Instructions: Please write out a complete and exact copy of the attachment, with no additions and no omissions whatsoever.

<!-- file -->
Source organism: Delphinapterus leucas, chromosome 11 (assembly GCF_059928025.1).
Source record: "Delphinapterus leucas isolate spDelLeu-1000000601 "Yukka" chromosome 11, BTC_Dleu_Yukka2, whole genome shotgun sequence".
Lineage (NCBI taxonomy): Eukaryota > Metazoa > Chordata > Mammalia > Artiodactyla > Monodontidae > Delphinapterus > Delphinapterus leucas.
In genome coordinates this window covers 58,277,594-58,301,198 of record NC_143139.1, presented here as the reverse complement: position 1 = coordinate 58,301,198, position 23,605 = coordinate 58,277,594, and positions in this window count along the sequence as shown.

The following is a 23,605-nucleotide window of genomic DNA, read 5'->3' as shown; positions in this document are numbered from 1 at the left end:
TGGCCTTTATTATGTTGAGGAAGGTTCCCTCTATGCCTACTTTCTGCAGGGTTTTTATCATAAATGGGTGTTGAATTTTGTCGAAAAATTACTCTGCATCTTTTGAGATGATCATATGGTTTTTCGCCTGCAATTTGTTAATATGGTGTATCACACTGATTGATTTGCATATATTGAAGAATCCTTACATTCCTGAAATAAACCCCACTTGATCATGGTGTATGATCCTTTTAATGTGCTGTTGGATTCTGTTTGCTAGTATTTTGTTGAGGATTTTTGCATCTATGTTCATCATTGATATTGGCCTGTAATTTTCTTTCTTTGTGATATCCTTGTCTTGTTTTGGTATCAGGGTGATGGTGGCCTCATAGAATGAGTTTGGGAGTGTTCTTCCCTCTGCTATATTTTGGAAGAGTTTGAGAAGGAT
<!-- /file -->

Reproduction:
Source organism: Delphinapterus leucas, chromosome 11 (assembly GCF_059928025.1).
Source record: "Delphinapterus leucas isolate spDelLeu-1000000601 "Yukka" chromosome 11, BTC_Dleu_Yukka2, whole genome shotgun sequence".
Lineage (NCBI taxonomy): Eukaryota > Metazoa > Chordata > Mammalia > Artiodactyla > Monodontidae > Delphinapterus > Delphinapterus leucas.
In genome coordinates this window covers 58,277,594-58,301,198 of record NC_143139.1, presented here as the reverse complement: position 1 = coordinate 58,301,198, position 23,605 = coordinate 58,277,594, and positions in this window count along the sequence as shown.

The following is a 23,605-nucleotide window of genomic DNA, read 5'->3' as shown; positions in this document are numbered from 1 at the left end:
TGGCCTTTATTATGTTGAGGAAGGTTCCCTCTATGCCTACTTTCTGCAGGGTTTTTATCATAAATGGGTGTTGAATTTTGTCGAAAAATTACTCTGCATCTTTTGAGATGATCATATGGTTTTTCGCCTGCAATTTGTTAATATGGTGTATCACACTGATTGATTTGCATATATTGAAGAATCCTTACATTCCTGAAATAAACCCCACTTGATCATGGTGTATGATCCTTTTAATGTGCTGTTGGATTCTGTTTGCTAGTATTTTGTTGAGGATTTTTGCATCTATGTTCATCATTGATATTGGCCTGTAATTTTCTTTCTTTGTGATATCCTTGTCTTGTTTTGGTATCAGGGTGATGGTGGCCTCATAGAATGAGTTTGGGAGTGTTCTTCCCTCTGCTATATTTTGGAAGAGTTTGAGAAGGAT